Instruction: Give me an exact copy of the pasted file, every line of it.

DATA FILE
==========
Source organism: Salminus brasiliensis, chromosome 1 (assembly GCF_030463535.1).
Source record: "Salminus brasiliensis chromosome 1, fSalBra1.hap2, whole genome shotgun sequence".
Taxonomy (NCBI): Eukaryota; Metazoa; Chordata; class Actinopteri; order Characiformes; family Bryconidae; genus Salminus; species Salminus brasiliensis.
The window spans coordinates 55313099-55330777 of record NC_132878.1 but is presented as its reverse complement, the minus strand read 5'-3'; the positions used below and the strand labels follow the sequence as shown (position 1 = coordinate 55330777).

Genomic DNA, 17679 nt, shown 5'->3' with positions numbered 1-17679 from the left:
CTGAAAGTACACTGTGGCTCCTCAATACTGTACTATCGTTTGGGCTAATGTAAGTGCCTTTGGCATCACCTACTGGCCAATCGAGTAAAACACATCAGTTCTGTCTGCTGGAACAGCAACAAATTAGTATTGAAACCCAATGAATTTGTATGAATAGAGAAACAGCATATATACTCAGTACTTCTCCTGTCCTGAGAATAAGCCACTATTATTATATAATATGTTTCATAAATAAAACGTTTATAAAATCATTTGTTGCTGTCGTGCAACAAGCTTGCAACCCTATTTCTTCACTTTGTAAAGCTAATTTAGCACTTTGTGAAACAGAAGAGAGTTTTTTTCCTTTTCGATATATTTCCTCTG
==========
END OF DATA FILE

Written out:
Source organism: Salminus brasiliensis, chromosome 1 (assembly GCF_030463535.1).
Source record: "Salminus brasiliensis chromosome 1, fSalBra1.hap2, whole genome shotgun sequence".
Taxonomy (NCBI): Eukaryota; Metazoa; Chordata; class Actinopteri; order Characiformes; family Bryconidae; genus Salminus; species Salminus brasiliensis.
The window spans coordinates 55313099-55330777 of record NC_132878.1 but is presented as its reverse complement, the minus strand read 5'-3'; the positions used below and the strand labels follow the sequence as shown (position 1 = coordinate 55330777).

Genomic DNA, 17679 nt, shown 5'->3' with positions numbered 1-17679 from the left:
CTGAAAGTACACTGTGGCTCCTCAATACTGTACTATCGTTTGGGCTAATGTAAGTGCCTTTGGCATCACCTACTGGCCAATCGAGTAAAACACATCAGTTCTGTCTGCTGGAACAGCAACAAATTAGTATTGAAACCCAATGAATTTGTATGAATAGAGAAACAGCATATATACTCAGTACTTCTCCTGTCCTGAGAATAAGCCACTATTATTATATAATATGTTTCATAAATAAAACGTTTATAAAATCATTTGTTGCTGTCGTGCAACAAGCTTGCAACCCTATTTCTTCACTTTGTAAAGCTAATTTAGCACTTTGTGAAACAGAAGAGAGTTTTTTTCCTTTTCGATATATTTCCTCTG